He says they are “reasonably optimistic” about their latest security plan for Baghdad because “it has some new features.” Later, asked why the latest addition to troops should have any different results from prior additions, he talks about how access to Baghdad will be restricted, how there is a commander for this effort, how neighborhoods will be cleared of insurgents and then patrolled. “I don’t think we will end violence but I think we can change some of the course of events, we can have a more peaceful capital, which is our goal.”

Haass says to the vice-president that people have lost confidence in the Iraqi government and that it is more sectarian than truly national. Words saying nothing follow: “Anyone can say what’s right or what’s wrong and what we need in Iraq…. About the government being sectarian, he says, that the prior regime was imbalanced and so “deprived people” now come to the fore to get involved and to others this may look imbalanced.

It’s striking what a politician he is, saying nothing at all.

Haass asks Pachachi about the execution of Saddam. He replies that he is against the death penalty: “This is a barbarous relic of dark ages.” He adds that the trial was flawed. But he says the event will be forgotten.

On democracy, he says it is about more than governing the nation but is about protecting the rights of minorities. He says that there are some ministries that are restricted to one ethnic group. “There is no democracy without adequate protection of the political minorities.”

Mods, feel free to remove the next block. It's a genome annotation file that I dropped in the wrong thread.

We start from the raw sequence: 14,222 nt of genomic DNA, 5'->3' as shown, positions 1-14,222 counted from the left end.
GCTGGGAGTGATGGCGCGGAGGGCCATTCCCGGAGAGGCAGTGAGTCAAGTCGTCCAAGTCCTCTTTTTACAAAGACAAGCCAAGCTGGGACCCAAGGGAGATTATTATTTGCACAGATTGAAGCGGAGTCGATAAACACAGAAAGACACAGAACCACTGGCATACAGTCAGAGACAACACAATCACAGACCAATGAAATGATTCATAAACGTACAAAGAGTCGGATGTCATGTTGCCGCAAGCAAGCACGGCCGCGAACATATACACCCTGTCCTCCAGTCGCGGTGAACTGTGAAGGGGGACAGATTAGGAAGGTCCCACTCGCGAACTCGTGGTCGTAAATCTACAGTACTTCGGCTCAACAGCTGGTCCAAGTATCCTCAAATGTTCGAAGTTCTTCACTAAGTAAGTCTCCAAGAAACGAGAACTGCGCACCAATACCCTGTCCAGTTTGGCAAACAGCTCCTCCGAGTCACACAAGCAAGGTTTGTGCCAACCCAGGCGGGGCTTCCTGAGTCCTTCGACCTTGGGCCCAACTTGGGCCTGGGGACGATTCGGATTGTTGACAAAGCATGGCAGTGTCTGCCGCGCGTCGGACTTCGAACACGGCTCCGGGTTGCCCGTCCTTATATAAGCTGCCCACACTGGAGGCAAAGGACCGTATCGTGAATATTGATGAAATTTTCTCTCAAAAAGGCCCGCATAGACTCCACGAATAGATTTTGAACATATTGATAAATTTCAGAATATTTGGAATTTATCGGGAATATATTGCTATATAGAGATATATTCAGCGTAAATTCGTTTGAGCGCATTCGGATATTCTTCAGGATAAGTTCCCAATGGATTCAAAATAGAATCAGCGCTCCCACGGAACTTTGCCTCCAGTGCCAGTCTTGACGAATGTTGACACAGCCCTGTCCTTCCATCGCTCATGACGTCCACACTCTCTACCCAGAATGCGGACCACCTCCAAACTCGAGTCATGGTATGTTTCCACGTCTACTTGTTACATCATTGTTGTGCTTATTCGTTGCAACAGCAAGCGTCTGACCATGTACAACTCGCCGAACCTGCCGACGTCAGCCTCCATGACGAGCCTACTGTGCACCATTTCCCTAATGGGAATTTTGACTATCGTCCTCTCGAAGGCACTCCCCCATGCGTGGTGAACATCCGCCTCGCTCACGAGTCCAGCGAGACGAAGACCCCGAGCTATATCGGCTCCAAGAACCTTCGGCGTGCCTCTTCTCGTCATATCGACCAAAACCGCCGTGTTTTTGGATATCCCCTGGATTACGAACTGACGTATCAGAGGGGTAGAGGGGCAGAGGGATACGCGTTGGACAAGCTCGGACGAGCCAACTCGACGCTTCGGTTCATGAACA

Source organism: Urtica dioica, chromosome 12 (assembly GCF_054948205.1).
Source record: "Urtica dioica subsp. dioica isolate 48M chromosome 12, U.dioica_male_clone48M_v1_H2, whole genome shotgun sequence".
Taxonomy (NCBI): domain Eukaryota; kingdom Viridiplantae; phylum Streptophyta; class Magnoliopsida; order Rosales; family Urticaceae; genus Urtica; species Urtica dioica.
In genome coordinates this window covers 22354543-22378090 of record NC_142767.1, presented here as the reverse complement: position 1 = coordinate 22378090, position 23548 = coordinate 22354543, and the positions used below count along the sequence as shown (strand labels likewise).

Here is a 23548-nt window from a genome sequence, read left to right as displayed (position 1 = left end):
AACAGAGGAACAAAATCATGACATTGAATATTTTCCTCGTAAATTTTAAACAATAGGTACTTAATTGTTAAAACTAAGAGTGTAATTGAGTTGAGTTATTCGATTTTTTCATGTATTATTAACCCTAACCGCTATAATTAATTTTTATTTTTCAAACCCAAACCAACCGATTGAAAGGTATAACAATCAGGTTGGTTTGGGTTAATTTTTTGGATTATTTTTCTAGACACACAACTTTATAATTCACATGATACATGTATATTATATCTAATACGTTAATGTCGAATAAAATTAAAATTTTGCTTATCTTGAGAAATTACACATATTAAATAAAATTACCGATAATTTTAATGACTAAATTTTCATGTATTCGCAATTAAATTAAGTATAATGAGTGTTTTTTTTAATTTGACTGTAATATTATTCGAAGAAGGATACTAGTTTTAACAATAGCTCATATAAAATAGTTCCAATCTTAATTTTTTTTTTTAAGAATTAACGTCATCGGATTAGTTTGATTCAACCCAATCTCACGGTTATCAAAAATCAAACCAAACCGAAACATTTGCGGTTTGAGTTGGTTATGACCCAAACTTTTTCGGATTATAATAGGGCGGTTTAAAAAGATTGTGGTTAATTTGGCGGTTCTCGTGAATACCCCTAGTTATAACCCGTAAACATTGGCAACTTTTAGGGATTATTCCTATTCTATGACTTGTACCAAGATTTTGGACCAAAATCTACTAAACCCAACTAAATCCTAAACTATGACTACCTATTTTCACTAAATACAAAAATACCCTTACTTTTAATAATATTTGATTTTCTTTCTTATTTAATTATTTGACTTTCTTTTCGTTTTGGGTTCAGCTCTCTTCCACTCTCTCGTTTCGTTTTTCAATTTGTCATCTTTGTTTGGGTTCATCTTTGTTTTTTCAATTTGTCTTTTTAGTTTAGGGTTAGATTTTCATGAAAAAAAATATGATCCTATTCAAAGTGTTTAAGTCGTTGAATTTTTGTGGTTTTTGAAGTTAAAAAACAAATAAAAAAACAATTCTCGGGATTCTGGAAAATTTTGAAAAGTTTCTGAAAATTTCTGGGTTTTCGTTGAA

All Iraq, all the time

Eason Jordan, former president of CNN, has opened the curtains on his new venture, IraqSlogger. His description:

What’s the goal of IraqSlogger?
To be the world’s premier Iraq-focused information source. To provide original, exclusive reporting and analysis as well as links to, and critiques of, third party reporting and commentary. To be engaging, distinctive, candid. To provide stories and perspectives you cannot find elsewhere. On rare occasion, we’ll even provide humor. . . .

Who produces IraqSlogger?
The founding team includes Eason Jordan, Robert Young Pelton, Nir Rosen, Zeyad, Amer Mohsen, Anna Shen, and Christina Davidson. Our contributors include 50 Iraq-based correspondents, experts, and tipsters; and reporters and Iraq analysts in the U.S. and elsewhere.

It’s already an impressive resource. One might wonder how many people want more news about Iraq but right now, we need it.

Worse than a civil war

Nick Douglas at Huffington Post’s Eat the Press does a nice job summing up the wisdom of the media crowd on the use of “civil war” to describe the wars in Iraq.

I think it’s worse than that. “Civil war” implies some order: two sides, usually, fighting each other with a clear goal of taking over the nation. But in Iraq, there are countless sides and motivations — religious, political, economic, historical, familial — all shooting at each other, many without a clear goal except disruption at best, murder at worst. At the Online News Association, Zeyad described neighborhoods at war with neighborhoods. Read the message-board notices he translates: urgent dispatches from war front in neighborhoods in Baghdad. At ONA, Zeyad called it civil war but also pointed out that the government is not in charge of anything, even the Green Zone. There is no order to the disorder.

I would call this something worse and more frightening: anarchy.